The Prince: I reclaim abandoned property!
  • Guide Dang It!: Plenty.
    • Finding all the Light Seeds, for one.
    • If you want the "Precious Time" achievement, you have to hold completely still after Elika dies. Do not touch any buttons, not even ones that don't make the Prince move. Hell, set down the controller, just to be safe.
    • After you seal the evil back into the can, you get to walk around while credits roll, trigger a cutscene, and then find yourself trapped in a relatively small area of the game and expected to somehow figure out what you're supposed to do next - let the sealed evil out of the can you've just spent the entire game going to great lengths to seal him back into - with only a cryptic camera shot that could be showing off the restored landscape, and a flashback sequence explaining one of the game's unanswered questions as hints...
    • A fourth is the game never explaining that you can press the jump button while on vines to have the Prince speed up his climbing. This makes going over them much less arduous, as vines often slow the normally quick traversal down to a literal crawl without this move.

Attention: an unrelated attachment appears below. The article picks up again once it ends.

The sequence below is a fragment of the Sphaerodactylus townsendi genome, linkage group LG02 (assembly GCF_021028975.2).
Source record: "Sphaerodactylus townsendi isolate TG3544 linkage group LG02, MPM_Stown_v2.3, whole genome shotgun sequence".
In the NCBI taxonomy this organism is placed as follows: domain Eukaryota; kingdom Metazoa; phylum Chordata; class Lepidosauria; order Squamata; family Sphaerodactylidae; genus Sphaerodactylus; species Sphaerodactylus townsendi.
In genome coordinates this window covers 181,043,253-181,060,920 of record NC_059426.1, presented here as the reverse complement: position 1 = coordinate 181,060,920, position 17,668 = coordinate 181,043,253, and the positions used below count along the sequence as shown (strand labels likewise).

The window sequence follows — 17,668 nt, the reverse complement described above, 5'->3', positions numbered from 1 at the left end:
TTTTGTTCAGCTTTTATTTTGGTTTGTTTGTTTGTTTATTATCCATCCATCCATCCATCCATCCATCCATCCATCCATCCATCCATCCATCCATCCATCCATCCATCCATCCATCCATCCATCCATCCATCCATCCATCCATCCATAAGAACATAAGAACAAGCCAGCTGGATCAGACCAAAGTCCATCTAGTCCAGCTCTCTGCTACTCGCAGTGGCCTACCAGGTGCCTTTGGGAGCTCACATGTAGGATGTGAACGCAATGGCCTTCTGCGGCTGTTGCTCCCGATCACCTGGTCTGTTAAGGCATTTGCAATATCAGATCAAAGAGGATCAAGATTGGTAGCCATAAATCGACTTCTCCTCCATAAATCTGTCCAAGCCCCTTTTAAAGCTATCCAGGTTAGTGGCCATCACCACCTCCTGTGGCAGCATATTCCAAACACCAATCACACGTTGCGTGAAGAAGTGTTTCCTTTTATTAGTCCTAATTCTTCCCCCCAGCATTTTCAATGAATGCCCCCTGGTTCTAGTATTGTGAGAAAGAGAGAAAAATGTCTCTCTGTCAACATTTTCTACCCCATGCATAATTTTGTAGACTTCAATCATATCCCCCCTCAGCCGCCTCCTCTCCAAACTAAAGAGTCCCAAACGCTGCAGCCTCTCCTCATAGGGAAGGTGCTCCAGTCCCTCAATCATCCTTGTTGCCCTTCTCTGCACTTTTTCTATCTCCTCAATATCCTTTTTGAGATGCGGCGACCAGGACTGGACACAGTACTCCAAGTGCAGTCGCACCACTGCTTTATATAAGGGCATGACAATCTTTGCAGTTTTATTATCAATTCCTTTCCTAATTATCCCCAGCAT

• Heads-Up Display: Surprisingly averted. Aside from a counter of light seeds that pops up and disappears, there is no permanent HUD whatsoever. Health bars aren't needed because the Prince doesn't literally die anyway, thanks to Elika.
  • Here We Go Again!: A fairly somber example, invoked by the Prince.
  • Heroic Sacrifice: Elika dies at the end in order to reseal Ahriman. The Prince promptly releases Ahriman to free her. She's not happy about it.
  • Hunting the Most Dangerous Game: The Hunter's reason for selling his soul.
  • Impostor-Exposing Test: The Concubine conjures up a whole helluva lot of fake Elikas and the player has to figure out which is the real one. The solution is to jump off a ledge; the real Elika will save the Prince like usual.